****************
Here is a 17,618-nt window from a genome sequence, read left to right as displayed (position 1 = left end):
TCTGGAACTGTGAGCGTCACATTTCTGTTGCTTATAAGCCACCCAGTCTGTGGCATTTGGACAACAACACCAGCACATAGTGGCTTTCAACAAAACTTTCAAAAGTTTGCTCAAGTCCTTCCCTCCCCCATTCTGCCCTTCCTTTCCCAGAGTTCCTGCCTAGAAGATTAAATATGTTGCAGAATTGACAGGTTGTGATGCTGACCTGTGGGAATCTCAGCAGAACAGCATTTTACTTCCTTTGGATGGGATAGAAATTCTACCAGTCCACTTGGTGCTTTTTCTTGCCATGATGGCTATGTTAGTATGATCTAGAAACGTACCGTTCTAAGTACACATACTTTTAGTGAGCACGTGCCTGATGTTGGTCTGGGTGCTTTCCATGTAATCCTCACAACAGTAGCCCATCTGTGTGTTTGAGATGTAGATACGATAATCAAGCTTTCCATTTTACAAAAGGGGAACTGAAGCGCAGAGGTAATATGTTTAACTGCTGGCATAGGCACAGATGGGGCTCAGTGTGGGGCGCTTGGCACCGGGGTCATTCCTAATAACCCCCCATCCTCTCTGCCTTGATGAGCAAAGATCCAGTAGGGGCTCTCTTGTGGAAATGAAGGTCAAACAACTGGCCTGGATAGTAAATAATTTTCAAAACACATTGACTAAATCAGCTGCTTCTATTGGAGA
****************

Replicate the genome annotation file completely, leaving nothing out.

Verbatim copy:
Here is a 17,618-nt window from a genome sequence, read left to right as displayed (position 1 = left end):
TCTGGAACTGTGAGCGTCACATTTCTGTTGCTTATAAGCCACCCAGTCTGTGGCATTTGGACAACAACACCAGCACATAGTGGCTTTCAACAAAACTTTCAAAAGTTTGCTCAAGTCCTTCCCTCCCCCATTCTGCCCTTCCTTTCCCAGAGTTCCTGCCTAGAAGATTAAATATGTTGCAGAATTGACAGGTTGTGATGCTGACCTGTGGGAATCTCAGCAGAACAGCATTTTACTTCCTTTGGATGGGATAGAAATTCTACCAGTCCACTTGGTGCTTTTTCTTGCCATGATGGCTATGTTAGTATGATCTAGAAACGTACCGTTCTAAGTACACATACTTTTAGTGAGCACGTGCCTGATGTTGGTCTGGGTGCTTTCCATGTAATCCTCACAACAGTAGCCCATCTGTGTGTTTGAGATGTAGATACGATAATCAAGCTTTCCATTTTACAAAAGGGGAACTGAAGCGCAGAGGTAATATGTTTAACTGCTGGCATAGGCACAGATGGGGCTCAGTGTGGGGCGCTTGGCACCGGGGTCATTCCTAATAACCCCCCATCCTCTCTGCCTTGATGAGCAAAGATCCAGTAGGGGCTCTCTTGTGGAAATGAAGGTCAAACAACTGGCCTGGATAGTAAATAATTTTCAAAACACATTGACTAAATCAGCTGCTTCTATTGGAGA